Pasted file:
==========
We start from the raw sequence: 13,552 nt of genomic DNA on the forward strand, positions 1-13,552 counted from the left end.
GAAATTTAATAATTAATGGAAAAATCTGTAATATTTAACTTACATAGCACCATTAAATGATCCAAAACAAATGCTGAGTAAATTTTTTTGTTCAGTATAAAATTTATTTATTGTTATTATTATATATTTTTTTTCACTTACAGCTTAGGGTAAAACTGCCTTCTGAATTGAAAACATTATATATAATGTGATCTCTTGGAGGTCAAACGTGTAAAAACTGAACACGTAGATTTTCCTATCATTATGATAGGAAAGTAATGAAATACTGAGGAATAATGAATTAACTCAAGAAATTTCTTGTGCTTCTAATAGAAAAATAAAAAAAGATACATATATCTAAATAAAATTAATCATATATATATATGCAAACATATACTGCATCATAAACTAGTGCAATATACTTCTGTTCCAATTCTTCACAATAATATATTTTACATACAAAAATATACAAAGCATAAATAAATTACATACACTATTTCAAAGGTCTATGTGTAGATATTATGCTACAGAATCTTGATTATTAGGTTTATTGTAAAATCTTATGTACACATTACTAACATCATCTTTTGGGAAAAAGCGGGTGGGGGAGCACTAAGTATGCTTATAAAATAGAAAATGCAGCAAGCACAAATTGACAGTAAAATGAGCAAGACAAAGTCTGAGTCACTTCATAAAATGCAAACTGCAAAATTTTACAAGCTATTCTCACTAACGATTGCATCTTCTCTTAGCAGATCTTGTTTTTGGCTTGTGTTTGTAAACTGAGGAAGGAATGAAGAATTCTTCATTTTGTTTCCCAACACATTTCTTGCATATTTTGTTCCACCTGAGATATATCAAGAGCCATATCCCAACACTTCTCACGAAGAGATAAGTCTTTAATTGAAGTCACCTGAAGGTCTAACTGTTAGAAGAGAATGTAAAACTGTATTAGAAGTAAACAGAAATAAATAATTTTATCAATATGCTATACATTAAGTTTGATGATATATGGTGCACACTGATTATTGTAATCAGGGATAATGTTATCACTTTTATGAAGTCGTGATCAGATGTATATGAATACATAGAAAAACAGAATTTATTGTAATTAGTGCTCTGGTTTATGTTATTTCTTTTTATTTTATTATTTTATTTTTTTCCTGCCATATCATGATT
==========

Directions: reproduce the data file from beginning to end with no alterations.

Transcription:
We start from the raw sequence: 13,552 nt of genomic DNA on the forward strand, positions 1-13,552 counted from the left end.
GAAATTTAATAATTAATGGAAAAATCTGTAATATTTAACTTACATAGCACCATTAAATGATCCAAAACAAATGCTGAGTAAATTTTTTTGTTCAGTATAAAATTTATTTATTGTTATTATTATATATTTTTTTTCACTTACAGCTTAGGGTAAAACTGCCTTCTGAATTGAAAACATTATATATAATGTGATCTCTTGGAGGTCAAACGTGTAAAAACTGAACACGTAGATTTTCCTATCATTATGATAGGAAAGTAATGAAATACTGAGGAATAATGAATTAACTCAAGAAATTTCTTGTGCTTCTAATAGAAAAATAAAAAAAGATACATATATCTAAATAAAATTAATCATATATATATATGCAAACATATACTGCATCATAAACTAGTGCAATATACTTCTGTTCCAATTCTTCACAATAATATATTTTACATACAAAAATATACAAAGCATAAATAAATTACATACACTATTTCAAAGGTCTATGTGTAGATATTATGCTACAGAATCTTGATTATTAGGTTTATTGTAAAATCTTATGTACACATTACTAACATCATCTTTTGGGAAAAAGCGGGTGGGGGAGCACTAAGTATGCTTATAAAATAGAAAATGCAGCAAGCACAAATTGACAGTAAAATGAGCAAGACAAAGTCTGAGTCACTTCATAAAATGCAAACTGCAAAATTTTACAAGCTATTCTCACTAACGATTGCATCTTCTCTTAGCAGATCTTGTTTTTGGCTTGTGTTTGTAAACTGAGGAAGGAATGAAGAATTCTTCATTTTGTTTCCCAACACATTTCTTGCATATTTTGTTCCACCTGAGATATATCAAGAGCCATATCCCAACACTTCTCACGAAGAGATAAGTCTTTAATTGAAGTCACCTGAAGGTCTAACTGTTAGAAGAGAATGTAAAACTGTATTAGAAGTAAACAGAAATAAATAATTTTATCAATATGCTATACATTAAGTTTGATGATATATGGTGCACACTGATTATTGTAATCAGGGATAATGTTATCACTTTTATGAAGTCGTGATCAGATGTATATGAATACATAGAAAAACAGAATTTATTGTAATTAGTGCTCTGGTTTATGTTATTTCTTTTTATTTTATTATTTTATTTTTTTCCTGCCATATCATGATT